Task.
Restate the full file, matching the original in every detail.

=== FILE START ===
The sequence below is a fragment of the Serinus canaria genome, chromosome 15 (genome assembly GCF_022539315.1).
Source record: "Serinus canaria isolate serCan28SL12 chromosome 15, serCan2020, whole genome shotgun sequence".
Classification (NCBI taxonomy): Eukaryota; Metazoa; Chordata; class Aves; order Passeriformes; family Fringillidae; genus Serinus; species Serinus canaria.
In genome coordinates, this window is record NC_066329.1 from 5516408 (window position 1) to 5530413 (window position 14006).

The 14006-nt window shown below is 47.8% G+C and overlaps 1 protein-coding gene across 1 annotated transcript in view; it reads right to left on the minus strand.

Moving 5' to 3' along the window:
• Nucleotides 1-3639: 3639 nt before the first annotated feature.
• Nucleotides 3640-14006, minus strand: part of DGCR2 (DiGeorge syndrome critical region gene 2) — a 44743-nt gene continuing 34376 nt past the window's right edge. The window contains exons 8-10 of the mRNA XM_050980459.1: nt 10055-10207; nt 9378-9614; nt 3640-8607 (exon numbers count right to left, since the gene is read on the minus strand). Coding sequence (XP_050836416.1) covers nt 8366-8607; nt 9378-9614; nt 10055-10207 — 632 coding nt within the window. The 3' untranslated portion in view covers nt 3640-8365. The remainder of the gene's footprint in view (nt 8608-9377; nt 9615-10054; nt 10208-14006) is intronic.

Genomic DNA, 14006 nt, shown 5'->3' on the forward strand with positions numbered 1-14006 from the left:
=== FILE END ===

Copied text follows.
The sequence below is a fragment of the Serinus canaria genome, chromosome 15 (genome assembly GCF_022539315.1).
Source record: "Serinus canaria isolate serCan28SL12 chromosome 15, serCan2020, whole genome shotgun sequence".
Classification (NCBI taxonomy): Eukaryota; Metazoa; Chordata; class Aves; order Passeriformes; family Fringillidae; genus Serinus; species Serinus canaria.
In genome coordinates, this window is record NC_066329.1 from 5516408 (window position 1) to 5530413 (window position 14006).

The 14006-nt window shown below is 47.8% G+C and overlaps 1 protein-coding gene across 1 annotated transcript in view; it reads right to left on the minus strand.

Moving 5' to 3' along the window:
• Nucleotides 1-3639: 3639 nt before the first annotated feature.
• Nucleotides 3640-14006, minus strand: part of DGCR2 (DiGeorge syndrome critical region gene 2) — a 44743-nt gene continuing 34376 nt past the window's right edge. The window contains exons 8-10 of the mRNA XM_050980459.1: nt 10055-10207; nt 9378-9614; nt 3640-8607 (exon numbers count right to left, since the gene is read on the minus strand). Coding sequence (XP_050836416.1) covers nt 8366-8607; nt 9378-9614; nt 10055-10207 — 632 coding nt within the window. The 3' untranslated portion in view covers nt 3640-8365. The remainder of the gene's footprint in view (nt 8608-9377; nt 9615-10054; nt 10208-14006) is intronic.

Genomic DNA, 14006 nt, shown 5'->3' on the forward strand with positions numbered 1-14006 from the left: